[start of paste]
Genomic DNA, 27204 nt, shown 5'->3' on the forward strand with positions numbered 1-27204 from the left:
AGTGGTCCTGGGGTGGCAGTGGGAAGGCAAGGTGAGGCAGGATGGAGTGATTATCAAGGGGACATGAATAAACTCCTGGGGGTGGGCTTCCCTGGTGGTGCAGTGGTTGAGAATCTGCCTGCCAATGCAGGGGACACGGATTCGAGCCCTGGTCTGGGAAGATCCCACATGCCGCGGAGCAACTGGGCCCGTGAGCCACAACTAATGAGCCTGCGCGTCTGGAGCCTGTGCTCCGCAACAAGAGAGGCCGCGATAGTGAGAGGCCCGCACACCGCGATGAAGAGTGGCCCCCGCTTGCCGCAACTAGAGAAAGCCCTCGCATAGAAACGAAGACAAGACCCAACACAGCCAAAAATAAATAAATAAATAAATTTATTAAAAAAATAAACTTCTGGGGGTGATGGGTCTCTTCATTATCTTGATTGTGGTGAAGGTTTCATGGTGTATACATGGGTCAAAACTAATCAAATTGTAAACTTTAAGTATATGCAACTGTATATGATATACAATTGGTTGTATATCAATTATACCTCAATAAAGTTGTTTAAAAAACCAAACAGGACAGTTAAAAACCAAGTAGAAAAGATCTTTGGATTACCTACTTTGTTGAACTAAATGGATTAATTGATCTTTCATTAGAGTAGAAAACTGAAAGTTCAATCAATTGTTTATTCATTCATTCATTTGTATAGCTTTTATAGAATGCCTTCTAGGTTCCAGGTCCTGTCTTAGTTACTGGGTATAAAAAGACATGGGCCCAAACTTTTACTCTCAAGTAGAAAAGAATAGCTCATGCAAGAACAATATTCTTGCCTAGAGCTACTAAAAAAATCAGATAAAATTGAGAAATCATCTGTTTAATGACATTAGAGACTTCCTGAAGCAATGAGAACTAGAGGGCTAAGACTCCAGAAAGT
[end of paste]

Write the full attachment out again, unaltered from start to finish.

Genomic DNA, 27204 nt, shown 5'->3' on the forward strand with positions numbered 1-27204 from the left:
AGTGGTCCTGGGGTGGCAGTGGGAAGGCAAGGTGAGGCAGGATGGAGTGATTATCAAGGGGACATGAATAAACTCCTGGGGGTGGGCTTCCCTGGTGGTGCAGTGGTTGAGAATCTGCCTGCCAATGCAGGGGACACGGATTCGAGCCCTGGTCTGGGAAGATCCCACATGCCGCGGAGCAACTGGGCCCGTGAGCCACAACTAATGAGCCTGCGCGTCTGGAGCCTGTGCTCCGCAACAAGAGAGGCCGCGATAGTGAGAGGCCCGCACACCGCGATGAAGAGTGGCCCCCGCTTGCCGCAACTAGAGAAAGCCCTCGCATAGAAACGAAGACAAGACCCAACACAGCCAAAAATAAATAAATAAATAAATTTATTAAAAAAATAAACTTCTGGGGGTGATGGGTCTCTTCATTATCTTGATTGTGGTGAAGGTTTCATGGTGTATACATGGGTCAAAACTAATCAAATTGTAAACTTTAAGTATATGCAACTGTATATGATATACAATTGGTTGTATATCAATTATACCTCAATAAAGTTGTTTAAAAAACCAAACAGGACAGTTAAAAACCAAGTAGAAAAGATCTTTGGATTACCTACTTTGTTGAACTAAATGGATTAATTGATCTTTCATTAGAGTAGAAAACTGAAAGTTCAATCAATTGTTTATTCATTCATTCATTTGTATAGCTTTTATAGAATGCCTTCTAGGTTCCAGGTCCTGTCTTAGTTACTGGGTATAAAAAGACATGGGCCCAAACTTTTACTCTCAAGTAGAAAAGAATAGCTCATGCAAGAACAATATTCTTGCCTAGAGCTACTAAAAAAATCAGATAAAATTGAGAAATCATCTGTTTAATGACATTAGAGACTTCCTGAAGCAATGAGAACTAGAGGGCTAAGACTCCAGAAAGT